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Hypertension in Kids Often Treated by Lifestyle Changes

The Children’s Preventive Cardiology Program provides services for kids with conditions that put them at risk for early heart attack and stroke. When risk factors such as obesity, high cholesterol, diabetes and hypertension are properly treated, often with just a healthy diet and exercise, early cardiovascular disease may be prevented.

One of the risk factors of early cardiovascular disease is hypertension or elevated blood pressure. Hypertension describes the force of the blood pushing against the artery walls. What is considered elevated blood pressure in children varies based on age and height. When a child reaches age 13, adult data is used, and blood pressures of 120/80 are considered elevated.

“Hypertension in kids older than three frequently displays no signs or symptoms,” said Michelle Wallace, MD, pediatric cardiologist at Sibley Heart Center Cardiology. “Sometimes they can have frequent headaches or bloody noses. Some kids have white coat syndrome, where their blood pressure is only elevated in the doctor’s office.”

While hypertension can be connected to conditions like obesity, kidney disease, an endocrine or heart problem, such as narrowing of the aorta, in most cases doctors don’t have a good cause for hypertension in children. Hypertension can cause increased thickness of the heart, which is a marker for early cardiac disease like heart attack and stroke in early adulthood. Severely elevated blood pressure in childhood could cause stroke, but it is very rare.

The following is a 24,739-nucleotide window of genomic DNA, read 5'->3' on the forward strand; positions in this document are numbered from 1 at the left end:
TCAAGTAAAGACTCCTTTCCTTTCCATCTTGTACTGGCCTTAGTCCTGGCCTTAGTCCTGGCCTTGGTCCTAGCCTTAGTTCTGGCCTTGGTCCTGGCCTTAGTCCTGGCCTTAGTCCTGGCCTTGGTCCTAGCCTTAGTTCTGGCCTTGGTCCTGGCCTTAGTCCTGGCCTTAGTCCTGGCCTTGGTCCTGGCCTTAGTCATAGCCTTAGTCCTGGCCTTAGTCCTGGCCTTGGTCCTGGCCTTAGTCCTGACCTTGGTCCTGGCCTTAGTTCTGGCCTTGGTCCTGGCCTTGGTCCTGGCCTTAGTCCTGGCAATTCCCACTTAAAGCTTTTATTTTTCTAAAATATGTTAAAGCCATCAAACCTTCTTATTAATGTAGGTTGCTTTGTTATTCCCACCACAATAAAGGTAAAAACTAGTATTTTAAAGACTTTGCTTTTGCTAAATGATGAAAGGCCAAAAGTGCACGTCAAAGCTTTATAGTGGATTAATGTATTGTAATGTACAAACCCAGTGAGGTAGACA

In many cases, hypertension is lifestyle related,” Dr. Wallace said. “To treat it, we start with lifestyle changes like cutting back on salt and caffeine and adding exercise, which in many cases can bring the numbers back down to normal levels. If these changes don’t help, we start to consider medication. There are many medications to choose from.”

Children who are found to be at risk of early heart attack or stroke will likely need follow-up care and management of their condition. Sibley offers close monitoring, counseling on nutrition, exercise and other lifestyle changes, and advice on treatment with or without medicine.

“Sibley has a unique group of physicians dedicated to preventing heart disease later in life,” Dr. Wallace said. “Cholesterol and hypertension are the primary focuses of our clinic, and we work with patients to lower those levels by partnering with other specialties and nutritionists to provide specific guidelines for families to manage their child’s health. Not everyone can offer that type of comprehensive care.”

Although hypertension can be a serious condition, Dr. Wallace says parents should not be alarmed by one high blood pressure reading. It doesn’t necessarily mean their children will need medication for the rest of their lives.

“We always think about lifestyle changes first,” Dr. Wallace said.

Resources to learn more:

The American Heart Association (AHA)

The American Academy of Pediatrics (AAP)

For more information about Sibley Heart Center Cardiology and our pediatric cardiology specialists, click here.

 The Preventative Cardiology Team

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